Cranberry sourced at home

Cranberries
Cranberries
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Cranberries are the staple fruit of Christmas, creating the sauce synonymous with turkey or adding warmth to winter punches, relishes and jellies.

The plant was first named by early European settlers in America who felt the expanding flower, stem and petals resembled the neck, head, and bill of a crane.

Most cranberries are still grown in boggy areas of North America and eastern Europe. They’re not widely grown in this country, although specialist fruit nurseries may offer a few types and the RHS also sells them.

“Cranberries like boggy soil conditions and it’s quite difficult to create an environment in which they thrive in the UK,’ says Leigh Hunt, principal horticultural adviser with the RHS. “But we can control the moisture and soil type by planting them in containers.”

If you have problems with drainage in your garden, the cranberry might actually be for you. They need extremely acidic soil, with a pH of less than five, and semi-bog conditions. They prefer sun but will also withstand light shade. If you’re planting them in the ground, dig a hole 40cm (16in) deep and line the base and sides with plastic sheeting. Fill with an ericaceous compost and mulch with 5cm (2in) of sawdust or wood shavings. Punch a few small holes in the sides of the plastic just above the bottom to allow water to seep out. If you can, use rain water to thoroughly wet the compost and trample it like grapes until the soil is soaking.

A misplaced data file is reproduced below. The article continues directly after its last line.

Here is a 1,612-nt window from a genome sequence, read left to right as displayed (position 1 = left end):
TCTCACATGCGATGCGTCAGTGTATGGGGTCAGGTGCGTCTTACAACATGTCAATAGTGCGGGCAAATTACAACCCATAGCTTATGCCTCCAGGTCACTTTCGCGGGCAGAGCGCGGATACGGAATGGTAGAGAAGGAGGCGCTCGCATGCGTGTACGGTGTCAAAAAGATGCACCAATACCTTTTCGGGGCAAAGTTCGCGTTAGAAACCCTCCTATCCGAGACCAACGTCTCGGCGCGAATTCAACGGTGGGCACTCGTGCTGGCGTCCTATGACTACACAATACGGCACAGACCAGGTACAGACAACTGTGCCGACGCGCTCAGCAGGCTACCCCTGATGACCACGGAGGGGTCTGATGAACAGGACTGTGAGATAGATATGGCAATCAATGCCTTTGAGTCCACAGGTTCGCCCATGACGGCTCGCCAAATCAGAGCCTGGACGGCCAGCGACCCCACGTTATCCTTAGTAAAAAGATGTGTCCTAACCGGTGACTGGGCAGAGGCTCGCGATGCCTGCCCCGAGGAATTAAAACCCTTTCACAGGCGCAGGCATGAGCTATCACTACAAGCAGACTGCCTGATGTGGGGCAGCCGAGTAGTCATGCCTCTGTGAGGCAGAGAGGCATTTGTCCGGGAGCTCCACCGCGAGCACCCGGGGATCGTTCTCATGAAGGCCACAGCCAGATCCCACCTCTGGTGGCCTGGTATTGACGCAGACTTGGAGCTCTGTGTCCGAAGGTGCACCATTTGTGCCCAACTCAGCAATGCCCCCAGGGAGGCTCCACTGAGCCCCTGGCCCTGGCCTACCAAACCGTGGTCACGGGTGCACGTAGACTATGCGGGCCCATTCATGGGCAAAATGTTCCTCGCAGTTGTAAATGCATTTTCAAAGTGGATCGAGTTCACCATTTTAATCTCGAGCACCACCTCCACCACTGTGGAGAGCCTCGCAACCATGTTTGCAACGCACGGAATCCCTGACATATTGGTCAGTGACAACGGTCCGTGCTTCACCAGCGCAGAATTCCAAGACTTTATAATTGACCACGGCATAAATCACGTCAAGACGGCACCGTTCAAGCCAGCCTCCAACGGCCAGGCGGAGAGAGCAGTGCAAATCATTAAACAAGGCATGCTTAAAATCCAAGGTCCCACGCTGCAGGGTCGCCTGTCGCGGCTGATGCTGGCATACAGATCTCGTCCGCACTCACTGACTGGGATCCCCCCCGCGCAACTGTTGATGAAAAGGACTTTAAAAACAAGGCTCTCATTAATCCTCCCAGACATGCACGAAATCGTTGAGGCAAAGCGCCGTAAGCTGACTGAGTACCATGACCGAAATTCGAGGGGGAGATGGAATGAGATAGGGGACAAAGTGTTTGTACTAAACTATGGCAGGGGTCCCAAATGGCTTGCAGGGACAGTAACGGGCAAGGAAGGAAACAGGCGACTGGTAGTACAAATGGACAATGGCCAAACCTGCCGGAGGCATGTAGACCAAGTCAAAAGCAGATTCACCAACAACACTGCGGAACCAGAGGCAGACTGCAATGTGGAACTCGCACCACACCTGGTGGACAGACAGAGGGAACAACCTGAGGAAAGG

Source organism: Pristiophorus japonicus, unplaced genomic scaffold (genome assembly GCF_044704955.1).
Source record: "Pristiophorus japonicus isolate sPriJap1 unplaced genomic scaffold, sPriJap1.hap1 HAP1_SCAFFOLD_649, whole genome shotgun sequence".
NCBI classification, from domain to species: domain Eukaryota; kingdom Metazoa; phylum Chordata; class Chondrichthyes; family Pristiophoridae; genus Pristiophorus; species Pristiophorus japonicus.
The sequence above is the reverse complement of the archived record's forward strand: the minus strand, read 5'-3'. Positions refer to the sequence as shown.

“Keeping them well watered is really important and early to mid-summer is critical,” adds Leigh. “Most days you will need to check the pot. They have a shallow root run so a pot 12 inches deep would be sufficient and ideally you want a pot which is wide but shallow.”

In spring, feed the plants with sulphate of ammonia, sulphate of potash and bonemeal and top-dress with ericaceous compost. If you are growing in pots you can control the conditions more effectively by spring planting in peaty ericaceous compost enhanced with around 10 per cent lime-free grit. You’ll need to keep the plants really wet, so stand the pots in wide saucers that remain topped up with water, particularly rainwater, as tap-water contains too much lime.

Feed the plants every week during the growing season with a product specifically formulated for acid-loving plants and you should be harvesting the berries in September and October. They will keep in the fridge for a good few weeks or you can freeze them or pop them in the oven on its lowest setting for a few hours to dry them.